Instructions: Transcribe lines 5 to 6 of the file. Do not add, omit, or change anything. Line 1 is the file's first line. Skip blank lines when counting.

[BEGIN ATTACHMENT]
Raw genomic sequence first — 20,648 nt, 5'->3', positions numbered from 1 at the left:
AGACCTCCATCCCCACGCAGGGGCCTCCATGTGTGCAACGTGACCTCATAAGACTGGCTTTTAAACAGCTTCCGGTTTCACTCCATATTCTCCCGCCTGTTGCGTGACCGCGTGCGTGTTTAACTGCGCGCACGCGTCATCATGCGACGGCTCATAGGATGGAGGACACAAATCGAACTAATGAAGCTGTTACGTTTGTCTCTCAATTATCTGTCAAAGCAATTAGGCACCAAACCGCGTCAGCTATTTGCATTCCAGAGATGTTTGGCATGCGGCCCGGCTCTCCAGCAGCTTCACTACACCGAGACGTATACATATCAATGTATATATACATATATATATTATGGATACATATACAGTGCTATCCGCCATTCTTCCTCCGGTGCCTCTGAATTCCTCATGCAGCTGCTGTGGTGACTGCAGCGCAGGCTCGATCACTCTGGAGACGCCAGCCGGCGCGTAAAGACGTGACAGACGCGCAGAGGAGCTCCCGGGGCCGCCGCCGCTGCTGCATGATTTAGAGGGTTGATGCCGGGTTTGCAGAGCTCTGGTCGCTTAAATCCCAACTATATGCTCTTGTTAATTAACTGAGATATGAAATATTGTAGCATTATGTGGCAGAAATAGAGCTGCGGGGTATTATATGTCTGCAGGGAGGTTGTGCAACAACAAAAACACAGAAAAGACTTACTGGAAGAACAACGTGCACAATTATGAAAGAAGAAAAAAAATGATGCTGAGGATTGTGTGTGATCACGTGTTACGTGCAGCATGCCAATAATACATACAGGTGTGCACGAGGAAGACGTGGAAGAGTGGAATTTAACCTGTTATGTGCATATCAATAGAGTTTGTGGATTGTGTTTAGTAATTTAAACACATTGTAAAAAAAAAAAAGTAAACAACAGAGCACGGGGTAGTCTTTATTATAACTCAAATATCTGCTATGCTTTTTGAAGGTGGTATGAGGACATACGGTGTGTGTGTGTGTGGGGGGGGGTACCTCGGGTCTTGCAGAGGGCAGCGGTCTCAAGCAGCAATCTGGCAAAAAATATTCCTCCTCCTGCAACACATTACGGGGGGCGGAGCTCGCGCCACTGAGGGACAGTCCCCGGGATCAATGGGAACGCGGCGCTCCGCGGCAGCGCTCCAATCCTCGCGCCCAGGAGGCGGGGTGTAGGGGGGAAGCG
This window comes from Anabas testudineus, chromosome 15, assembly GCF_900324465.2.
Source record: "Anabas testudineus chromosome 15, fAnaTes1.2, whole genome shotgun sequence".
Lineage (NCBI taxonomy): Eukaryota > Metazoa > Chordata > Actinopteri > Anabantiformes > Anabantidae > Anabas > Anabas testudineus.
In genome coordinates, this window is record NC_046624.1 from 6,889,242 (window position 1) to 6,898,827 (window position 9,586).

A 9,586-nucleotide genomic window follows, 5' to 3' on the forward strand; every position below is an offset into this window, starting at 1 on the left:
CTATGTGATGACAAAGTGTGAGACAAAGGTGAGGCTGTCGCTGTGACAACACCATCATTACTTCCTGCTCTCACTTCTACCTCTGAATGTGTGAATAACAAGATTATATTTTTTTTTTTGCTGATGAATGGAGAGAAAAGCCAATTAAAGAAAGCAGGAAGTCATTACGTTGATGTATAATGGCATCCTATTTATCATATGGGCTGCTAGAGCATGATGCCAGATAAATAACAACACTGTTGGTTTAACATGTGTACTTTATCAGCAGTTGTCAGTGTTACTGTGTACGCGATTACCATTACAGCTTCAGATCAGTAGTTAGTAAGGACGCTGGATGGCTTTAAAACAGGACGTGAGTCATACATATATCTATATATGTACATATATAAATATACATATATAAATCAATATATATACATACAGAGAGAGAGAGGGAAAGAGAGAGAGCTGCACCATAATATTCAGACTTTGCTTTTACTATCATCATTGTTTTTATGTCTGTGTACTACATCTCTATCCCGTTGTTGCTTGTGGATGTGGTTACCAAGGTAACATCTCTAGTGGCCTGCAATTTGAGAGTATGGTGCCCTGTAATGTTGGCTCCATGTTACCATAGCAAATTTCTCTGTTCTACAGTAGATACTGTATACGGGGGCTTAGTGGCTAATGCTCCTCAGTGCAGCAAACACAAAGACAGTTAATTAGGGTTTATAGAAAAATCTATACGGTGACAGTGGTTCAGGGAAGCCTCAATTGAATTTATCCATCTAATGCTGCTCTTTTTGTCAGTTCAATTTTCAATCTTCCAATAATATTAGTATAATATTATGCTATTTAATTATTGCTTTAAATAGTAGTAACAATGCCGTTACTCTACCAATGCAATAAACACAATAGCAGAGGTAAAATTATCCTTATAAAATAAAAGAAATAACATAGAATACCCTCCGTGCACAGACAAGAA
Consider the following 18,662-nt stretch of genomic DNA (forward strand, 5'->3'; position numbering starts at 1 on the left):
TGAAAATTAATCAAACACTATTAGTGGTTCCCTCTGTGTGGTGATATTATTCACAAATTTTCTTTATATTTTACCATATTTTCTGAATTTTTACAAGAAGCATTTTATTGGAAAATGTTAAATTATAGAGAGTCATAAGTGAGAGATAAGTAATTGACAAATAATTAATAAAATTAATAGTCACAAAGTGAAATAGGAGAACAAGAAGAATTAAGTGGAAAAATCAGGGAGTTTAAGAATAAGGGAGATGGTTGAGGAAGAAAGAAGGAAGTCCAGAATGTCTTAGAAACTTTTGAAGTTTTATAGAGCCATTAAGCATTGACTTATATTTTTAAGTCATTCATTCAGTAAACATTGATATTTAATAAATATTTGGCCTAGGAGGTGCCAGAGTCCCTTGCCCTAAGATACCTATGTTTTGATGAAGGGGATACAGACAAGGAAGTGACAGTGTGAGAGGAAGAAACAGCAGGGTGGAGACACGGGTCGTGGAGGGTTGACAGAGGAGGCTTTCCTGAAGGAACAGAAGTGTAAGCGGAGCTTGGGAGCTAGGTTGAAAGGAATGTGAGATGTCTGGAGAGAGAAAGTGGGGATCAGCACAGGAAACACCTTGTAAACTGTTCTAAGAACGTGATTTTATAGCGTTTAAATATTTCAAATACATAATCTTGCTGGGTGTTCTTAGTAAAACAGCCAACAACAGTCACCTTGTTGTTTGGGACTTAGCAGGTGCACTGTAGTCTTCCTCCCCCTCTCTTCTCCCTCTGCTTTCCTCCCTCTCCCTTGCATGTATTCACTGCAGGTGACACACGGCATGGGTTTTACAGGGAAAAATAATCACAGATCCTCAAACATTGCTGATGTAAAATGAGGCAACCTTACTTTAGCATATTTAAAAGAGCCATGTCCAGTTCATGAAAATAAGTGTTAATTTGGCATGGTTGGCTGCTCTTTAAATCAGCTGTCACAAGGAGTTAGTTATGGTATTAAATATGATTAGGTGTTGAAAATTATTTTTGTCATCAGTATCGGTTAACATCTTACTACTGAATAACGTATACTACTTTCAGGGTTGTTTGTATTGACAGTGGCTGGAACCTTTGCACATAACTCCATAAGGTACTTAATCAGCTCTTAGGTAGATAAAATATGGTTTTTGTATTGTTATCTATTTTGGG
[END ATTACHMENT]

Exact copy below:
Lineage (NCBI taxonomy): Eukaryota > Metazoa > Chordata > Actinopteri > Anabantiformes > Anabantidae > Anabas > Anabas testudineus.
In genome coordinates, this window is record NC_046624.1 from 6,889,242 (window position 1) to 6,898,827 (window position 9,586).